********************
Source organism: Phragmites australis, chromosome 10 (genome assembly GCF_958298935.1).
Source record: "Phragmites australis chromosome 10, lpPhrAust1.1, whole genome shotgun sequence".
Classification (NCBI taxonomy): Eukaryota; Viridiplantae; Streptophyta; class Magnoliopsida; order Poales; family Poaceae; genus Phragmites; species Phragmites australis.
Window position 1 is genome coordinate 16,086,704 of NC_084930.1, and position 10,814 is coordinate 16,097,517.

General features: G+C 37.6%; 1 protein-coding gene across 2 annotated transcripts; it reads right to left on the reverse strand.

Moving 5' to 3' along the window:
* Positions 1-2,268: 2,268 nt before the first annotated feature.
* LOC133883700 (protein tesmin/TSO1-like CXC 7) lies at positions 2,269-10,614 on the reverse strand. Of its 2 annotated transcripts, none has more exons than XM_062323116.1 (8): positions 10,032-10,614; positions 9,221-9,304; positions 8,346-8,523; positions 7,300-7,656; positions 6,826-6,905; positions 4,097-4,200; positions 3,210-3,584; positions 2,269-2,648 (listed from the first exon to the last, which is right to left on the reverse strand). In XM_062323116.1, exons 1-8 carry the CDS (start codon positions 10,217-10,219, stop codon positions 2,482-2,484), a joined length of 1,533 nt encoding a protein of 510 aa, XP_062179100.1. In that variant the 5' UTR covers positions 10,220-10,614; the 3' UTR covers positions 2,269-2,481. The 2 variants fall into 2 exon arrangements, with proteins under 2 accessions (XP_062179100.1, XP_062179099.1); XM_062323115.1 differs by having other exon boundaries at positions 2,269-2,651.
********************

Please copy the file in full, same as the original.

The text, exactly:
Source organism: Phragmites australis, chromosome 10 (genome assembly GCF_958298935.1).
Source record: "Phragmites australis chromosome 10, lpPhrAust1.1, whole genome shotgun sequence".
Classification (NCBI taxonomy): Eukaryota; Viridiplantae; Streptophyta; class Magnoliopsida; order Poales; family Poaceae; genus Phragmites; species Phragmites australis.
Window position 1 is genome coordinate 16,086,704 of NC_084930.1, and position 10,814 is coordinate 16,097,517.

General features: G+C 37.6%; 1 protein-coding gene across 2 annotated transcripts; it reads right to left on the reverse strand.

Moving 5' to 3' along the window:
* Positions 1-2,268: 2,268 nt before the first annotated feature.
* LOC133883700 (protein tesmin/TSO1-like CXC 7) lies at positions 2,269-10,614 on the reverse strand. Of its 2 annotated transcripts, none has more exons than XM_062323116.1 (8): positions 10,032-10,614; positions 9,221-9,304; positions 8,346-8,523; positions 7,300-7,656; positions 6,826-6,905; positions 4,097-4,200; positions 3,210-3,584; positions 2,269-2,648 (listed from the first exon to the last, which is right to left on the reverse strand). In XM_062323116.1, exons 1-8 carry the CDS (start codon positions 10,217-10,219, stop codon positions 2,482-2,484), a joined length of 1,533 nt encoding a protein of 510 aa, XP_062179100.1. In that variant the 5' UTR covers positions 10,220-10,614; the 3' UTR covers positions 2,269-2,481. The 2 variants fall into 2 exon arrangements, with proteins under 2 accessions (XP_062179100.1, XP_062179099.1); XM_062323115.1 differs by having other exon boundaries at positions 2,269-2,651.